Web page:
As you probably know, Facebook earns (most of) their revenue from ads.
And I’m sure you’ve probably noticed that they’re everywhere!
Some scammers are now taking advantage of Facebook’s advertising potential by posting fake ads that are designed to steal your money, your personal information, or both.
Most fake ads will show up in your newsfeed just like the legitimate “Sponsored” posts that we’re all used to seeing. They just won’t have the word “Sponsored” above them.
If you see something that appears to be an ad but you don’t see the word “Sponsored” above it, you can be 100% certain that it’s a scam.
Other fake ads might show up in the regular advertising section of the sidebar if they were placed via Facebook’s ad platform.
Without exception, ALL legitimate ads on Facebook will be marked with the word “Sponsored”. Every one of them.
But just because you see the ad is marked as “Sponsored” doesn’t necessarily mean the ad isn’t fraudulent. It simply means the person who posted it is paying Facebook to display it.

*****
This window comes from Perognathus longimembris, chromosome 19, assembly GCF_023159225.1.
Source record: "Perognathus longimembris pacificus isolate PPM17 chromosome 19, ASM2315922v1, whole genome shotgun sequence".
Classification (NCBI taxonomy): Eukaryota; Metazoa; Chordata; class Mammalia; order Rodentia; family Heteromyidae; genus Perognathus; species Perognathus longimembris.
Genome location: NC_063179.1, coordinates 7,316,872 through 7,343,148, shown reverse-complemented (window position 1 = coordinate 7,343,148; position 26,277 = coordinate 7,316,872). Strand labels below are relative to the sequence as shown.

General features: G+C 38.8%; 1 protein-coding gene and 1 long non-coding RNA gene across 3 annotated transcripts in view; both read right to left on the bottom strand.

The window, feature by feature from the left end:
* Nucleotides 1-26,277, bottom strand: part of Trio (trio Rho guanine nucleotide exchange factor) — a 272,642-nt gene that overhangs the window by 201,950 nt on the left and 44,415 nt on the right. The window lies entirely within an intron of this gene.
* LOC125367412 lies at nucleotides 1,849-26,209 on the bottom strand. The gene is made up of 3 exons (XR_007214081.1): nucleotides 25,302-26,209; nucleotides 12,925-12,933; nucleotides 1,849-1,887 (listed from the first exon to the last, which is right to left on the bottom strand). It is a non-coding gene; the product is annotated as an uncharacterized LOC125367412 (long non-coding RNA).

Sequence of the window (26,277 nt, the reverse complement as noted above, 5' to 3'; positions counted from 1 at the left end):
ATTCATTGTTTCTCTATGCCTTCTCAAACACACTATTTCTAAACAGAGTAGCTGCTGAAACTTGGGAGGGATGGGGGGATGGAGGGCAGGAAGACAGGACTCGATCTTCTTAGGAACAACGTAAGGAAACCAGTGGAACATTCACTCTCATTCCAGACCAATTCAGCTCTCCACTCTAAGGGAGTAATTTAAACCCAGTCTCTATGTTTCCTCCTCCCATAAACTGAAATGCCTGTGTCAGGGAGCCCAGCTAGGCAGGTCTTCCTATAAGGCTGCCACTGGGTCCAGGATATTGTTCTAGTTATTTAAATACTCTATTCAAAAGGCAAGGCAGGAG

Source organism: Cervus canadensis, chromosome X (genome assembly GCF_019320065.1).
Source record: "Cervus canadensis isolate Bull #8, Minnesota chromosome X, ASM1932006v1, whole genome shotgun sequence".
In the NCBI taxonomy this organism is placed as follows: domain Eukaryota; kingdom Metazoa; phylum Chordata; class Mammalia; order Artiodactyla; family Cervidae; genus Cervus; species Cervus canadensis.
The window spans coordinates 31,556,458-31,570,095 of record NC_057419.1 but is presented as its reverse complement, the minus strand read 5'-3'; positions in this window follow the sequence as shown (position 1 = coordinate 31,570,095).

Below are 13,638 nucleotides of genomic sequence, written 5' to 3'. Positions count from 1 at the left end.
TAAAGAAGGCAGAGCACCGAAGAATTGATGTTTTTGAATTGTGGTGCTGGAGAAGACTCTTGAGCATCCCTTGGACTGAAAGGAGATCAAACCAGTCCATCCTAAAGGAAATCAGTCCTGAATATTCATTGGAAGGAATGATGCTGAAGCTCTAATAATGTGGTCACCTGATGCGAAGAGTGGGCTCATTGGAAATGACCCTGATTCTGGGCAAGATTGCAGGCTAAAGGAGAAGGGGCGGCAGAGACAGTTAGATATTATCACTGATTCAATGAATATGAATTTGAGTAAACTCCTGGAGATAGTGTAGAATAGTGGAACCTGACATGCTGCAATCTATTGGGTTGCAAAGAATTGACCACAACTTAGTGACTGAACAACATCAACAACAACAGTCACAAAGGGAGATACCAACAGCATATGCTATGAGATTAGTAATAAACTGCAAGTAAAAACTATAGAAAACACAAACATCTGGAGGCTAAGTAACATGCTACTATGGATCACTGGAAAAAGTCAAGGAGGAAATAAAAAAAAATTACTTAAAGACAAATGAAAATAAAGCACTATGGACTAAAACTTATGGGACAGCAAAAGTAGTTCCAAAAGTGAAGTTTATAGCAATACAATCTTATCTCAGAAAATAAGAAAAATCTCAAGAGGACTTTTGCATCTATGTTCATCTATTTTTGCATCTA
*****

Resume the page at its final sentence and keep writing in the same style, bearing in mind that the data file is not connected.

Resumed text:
To their credit, Facebook does a pretty good job at tracking down and removing fraudulent ads, but plenty still slip through.
As always, if an offer sounds to good to be true, it probably is. And on Facebook you can place those odds at pretty close to 100%.
If you happen to click or tap on a fake ad you’ll probably be taken to a fraudulent website designed to steal your personal information and credit/debit card info. And it’ll probably download malware on your device as well.
Bottom line: Always evaluate any ad you see on Facebook with a healthy dose of skepticism, especially the ones that are displayed in your newsfeed.
And yes, that includes the ads that are clearly marked as “Sponsored”.
You can safely assume that any ads that aren’t marked as “Sponsored” are fake without even having to think about it.
Carefully analyze exactly what the ad is offering. Does it make sense for the company from a business standpoint? If not, the “offer” is probably a scam.
If you have even the slightest doubt about the legitimacy of an ad, don’t click or tap on it.
Simply visiting a malicious web page could result in malware being downloaded onto your device, and that’s a headache you can live without!
Bonus tip #1: One great way to prevent interacting with a fraudulent ad is to use Social Fixer to block them.
Once you’ve installed Social Fixer and instructed it to block ads you’ll automatically know that EVERY ad you see is a fake!
Bonus tip #2: Want to make sure you never miss one of my tips? Click here to join my Rick’s Tech Tips Facebook Group!
Want to ask Rick a tech question? Click here and send it in!
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